Something beautiful about working in philanthropy is that we have the opportunity to connect our work with larger movements that are at the core of our values and our deepest passions. A few days ago I had the opportunity to connect my personal passion for Latino student success with the work I do at FSG and link that with the broader context of the civil rights movement. I want to share my story with you to commemorate the 50th anniversary of the March on Washington.
Two weeks ago I was in Washington DC to attend the annual grantee convening of the Lumina Latino Student Success effort, an initiative funded by Lumina Foundation to increase the proportion of Latinos with high-quality degrees and credentials in thirteen communities across the country. I was there as part of the FSG team that is conducting the national evaluation of the effort.
When our first day of work ended I went for a run around the National Mall. As I was running towards the Lincoln Memorial I started thinking about the March on Washington and the beginning of the Civil Rights Movement almost 50 years ago. I started thinking about the 250,000 plus people that came to Washington DC to peacefully demand "life, liberty and the pursuit of happiness".
I went up the stairs of the Lincoln Memorial and stood in the place where Dr. King delivered his “I Have a Dream” speech. In that moment, looking at the Washington Monument, I saw the connection. I looked towards the hotel where we were gathering and thought about how, only two miles away from this historical place, a group of mothers, nonprofit leaders, professors, public servants, school administrators, researchers, business professionals and foundation staff had come together with one big goal – to provide Latinos in their communities with the tools necessary to have “life, liberty and the pursuit of happiness”.
I pictured some of the people participating in the Latino Student Success effort at the National Mall 50 years ago and I felt inspired and humbled. I saw Rosa, a mother that is helping other mothers understand the value of a college education; and I saw Arnoldo, a brilliant student and journalist that struggles to pay tuition because of his legal status. I thought about the leaders of Savannah State University, a historically black college, opening its doors to Latino High School graduates from the CAMINO college prep program in Savannah, GA. I thought about Latino students in North Carolina, daughters and sons of farm workers, fighting for their parents’ rights. And, I also pictured my beautiful cousin Keabeth, who is now in high school getting excellent grades, and is soon to be a first-generation college student.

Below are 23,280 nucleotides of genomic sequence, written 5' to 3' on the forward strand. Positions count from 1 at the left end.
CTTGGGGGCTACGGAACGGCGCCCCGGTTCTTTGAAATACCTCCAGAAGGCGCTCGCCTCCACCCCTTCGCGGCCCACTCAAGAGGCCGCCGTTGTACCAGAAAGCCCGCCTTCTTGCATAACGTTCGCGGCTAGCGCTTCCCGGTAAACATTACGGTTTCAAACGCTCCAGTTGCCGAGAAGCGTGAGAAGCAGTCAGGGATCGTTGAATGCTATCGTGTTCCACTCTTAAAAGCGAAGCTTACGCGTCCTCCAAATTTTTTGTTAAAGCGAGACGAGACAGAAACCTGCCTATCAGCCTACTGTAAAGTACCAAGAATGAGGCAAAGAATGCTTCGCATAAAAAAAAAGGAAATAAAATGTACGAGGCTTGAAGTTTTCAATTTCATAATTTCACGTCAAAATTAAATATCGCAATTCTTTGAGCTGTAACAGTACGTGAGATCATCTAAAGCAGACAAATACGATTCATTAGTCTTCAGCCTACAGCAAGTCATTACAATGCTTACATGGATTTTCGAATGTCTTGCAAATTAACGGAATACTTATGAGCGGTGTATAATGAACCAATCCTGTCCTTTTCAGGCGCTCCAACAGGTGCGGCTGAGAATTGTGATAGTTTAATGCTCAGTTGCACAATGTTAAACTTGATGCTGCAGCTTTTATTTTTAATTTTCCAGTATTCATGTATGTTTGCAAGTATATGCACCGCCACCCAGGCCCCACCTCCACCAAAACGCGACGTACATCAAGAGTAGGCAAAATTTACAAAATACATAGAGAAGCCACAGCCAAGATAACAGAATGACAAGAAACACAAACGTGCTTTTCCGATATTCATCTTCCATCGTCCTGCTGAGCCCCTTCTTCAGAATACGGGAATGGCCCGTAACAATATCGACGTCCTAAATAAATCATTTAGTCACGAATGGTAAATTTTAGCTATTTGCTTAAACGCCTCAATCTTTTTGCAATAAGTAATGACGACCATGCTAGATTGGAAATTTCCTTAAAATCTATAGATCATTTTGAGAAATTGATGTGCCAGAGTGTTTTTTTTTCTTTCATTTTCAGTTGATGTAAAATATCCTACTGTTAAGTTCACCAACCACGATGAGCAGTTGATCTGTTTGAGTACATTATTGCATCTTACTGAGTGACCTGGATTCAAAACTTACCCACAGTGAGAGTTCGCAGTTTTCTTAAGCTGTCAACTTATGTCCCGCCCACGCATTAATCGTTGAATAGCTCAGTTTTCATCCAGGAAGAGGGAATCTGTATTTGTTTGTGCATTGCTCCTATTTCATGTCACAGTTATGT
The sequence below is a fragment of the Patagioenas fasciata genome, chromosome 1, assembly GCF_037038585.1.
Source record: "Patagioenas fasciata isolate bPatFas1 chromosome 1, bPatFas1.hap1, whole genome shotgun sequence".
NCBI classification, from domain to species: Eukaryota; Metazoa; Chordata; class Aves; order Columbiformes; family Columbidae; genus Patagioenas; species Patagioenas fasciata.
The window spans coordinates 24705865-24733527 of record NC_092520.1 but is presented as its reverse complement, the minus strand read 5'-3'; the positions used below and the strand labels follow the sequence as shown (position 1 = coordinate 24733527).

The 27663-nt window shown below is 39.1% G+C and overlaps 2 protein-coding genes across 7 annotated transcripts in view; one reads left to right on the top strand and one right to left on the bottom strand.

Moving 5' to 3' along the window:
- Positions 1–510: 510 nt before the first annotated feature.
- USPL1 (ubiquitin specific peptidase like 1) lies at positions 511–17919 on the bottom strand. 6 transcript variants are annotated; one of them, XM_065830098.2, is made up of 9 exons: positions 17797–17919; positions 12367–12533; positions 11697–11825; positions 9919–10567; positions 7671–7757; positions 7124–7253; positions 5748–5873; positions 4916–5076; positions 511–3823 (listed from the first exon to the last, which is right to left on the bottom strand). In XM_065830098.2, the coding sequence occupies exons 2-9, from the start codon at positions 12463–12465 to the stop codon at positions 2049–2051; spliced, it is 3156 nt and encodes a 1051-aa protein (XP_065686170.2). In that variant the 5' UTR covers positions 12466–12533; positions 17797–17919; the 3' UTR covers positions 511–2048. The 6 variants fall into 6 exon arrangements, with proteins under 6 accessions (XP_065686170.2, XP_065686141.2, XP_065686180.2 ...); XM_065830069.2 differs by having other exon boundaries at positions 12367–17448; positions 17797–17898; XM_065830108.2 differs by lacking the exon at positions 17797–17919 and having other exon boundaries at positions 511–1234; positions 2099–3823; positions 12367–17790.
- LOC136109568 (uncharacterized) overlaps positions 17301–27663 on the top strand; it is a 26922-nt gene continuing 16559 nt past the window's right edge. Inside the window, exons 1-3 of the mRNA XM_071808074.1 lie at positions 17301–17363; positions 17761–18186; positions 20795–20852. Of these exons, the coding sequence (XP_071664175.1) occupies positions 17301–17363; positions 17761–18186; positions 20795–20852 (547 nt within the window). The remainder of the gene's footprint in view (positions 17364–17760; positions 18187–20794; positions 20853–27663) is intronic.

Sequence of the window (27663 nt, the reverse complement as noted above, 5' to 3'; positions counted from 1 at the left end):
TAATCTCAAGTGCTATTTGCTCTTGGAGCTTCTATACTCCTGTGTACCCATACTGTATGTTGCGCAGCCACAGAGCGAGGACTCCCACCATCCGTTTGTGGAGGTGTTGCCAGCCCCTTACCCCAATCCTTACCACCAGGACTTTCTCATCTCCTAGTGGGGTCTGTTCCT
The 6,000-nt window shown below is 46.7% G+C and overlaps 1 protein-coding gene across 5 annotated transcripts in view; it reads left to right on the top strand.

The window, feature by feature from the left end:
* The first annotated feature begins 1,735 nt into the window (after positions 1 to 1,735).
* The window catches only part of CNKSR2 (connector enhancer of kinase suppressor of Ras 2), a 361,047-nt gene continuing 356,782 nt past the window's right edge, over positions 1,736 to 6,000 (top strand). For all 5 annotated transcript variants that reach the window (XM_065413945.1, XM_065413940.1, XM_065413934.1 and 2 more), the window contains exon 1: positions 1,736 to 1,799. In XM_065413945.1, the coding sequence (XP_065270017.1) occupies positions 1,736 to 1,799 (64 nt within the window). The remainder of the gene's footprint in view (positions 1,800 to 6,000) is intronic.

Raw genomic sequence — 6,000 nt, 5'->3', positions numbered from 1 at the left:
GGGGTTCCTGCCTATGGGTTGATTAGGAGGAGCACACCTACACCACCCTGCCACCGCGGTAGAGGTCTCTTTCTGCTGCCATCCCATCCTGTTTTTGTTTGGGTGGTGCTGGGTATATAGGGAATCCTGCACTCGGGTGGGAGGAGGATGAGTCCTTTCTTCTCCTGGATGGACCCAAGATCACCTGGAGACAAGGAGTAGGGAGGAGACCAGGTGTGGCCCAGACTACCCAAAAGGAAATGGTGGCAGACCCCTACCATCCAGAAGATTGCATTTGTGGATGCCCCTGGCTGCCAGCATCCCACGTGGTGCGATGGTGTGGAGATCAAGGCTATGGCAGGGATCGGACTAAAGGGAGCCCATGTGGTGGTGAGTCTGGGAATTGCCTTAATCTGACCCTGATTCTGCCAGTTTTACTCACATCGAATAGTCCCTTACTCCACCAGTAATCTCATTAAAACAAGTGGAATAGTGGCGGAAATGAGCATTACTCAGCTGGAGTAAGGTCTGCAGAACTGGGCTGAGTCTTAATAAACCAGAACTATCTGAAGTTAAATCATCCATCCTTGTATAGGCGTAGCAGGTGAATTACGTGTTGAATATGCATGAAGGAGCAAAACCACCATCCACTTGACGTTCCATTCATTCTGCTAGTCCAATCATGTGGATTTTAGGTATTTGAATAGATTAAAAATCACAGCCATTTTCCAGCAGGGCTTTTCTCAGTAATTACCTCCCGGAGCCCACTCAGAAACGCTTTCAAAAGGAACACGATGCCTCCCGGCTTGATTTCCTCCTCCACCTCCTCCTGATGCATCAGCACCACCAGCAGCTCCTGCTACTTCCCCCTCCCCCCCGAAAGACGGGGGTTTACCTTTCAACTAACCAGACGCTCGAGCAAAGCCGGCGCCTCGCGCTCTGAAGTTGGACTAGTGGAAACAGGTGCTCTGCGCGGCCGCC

At the end of the convening, I decided to share my experience with the participants at the Lumina Latino Student Success convening. I told them that what we do is important, that our work is an extension of what started during the civil rights movement. I told them that maybe there weren’t 250,000 of us that day, in what I now call “La Marcha en Washington,” but we collectively serve more than 250,000 Latino students. I wanted them to understand that the opportunity to take part in the convening came with a responsibility – work harder than ever, remember why we do the work we do, and feel inspired by the resilience of the people we serve.
I left the group with a quote from the “I Have a Dream” speech, which still applies to the fight to increase Latino student success today. I read the quote en español, and I want to leave you with these words of inspiration as well. As you read the quote, I invite you to reflect on the 50th anniversary of the beginning of the civil rights movement and think about how the work you do links with this movement – What are you doing to keep Dr. King’s dream alive?
“Now is the time to lift our nation from the quick sands of racial injustice to the solid rock of brotherhood. Now is the time to make justice a reality for all of God's children.” – MLK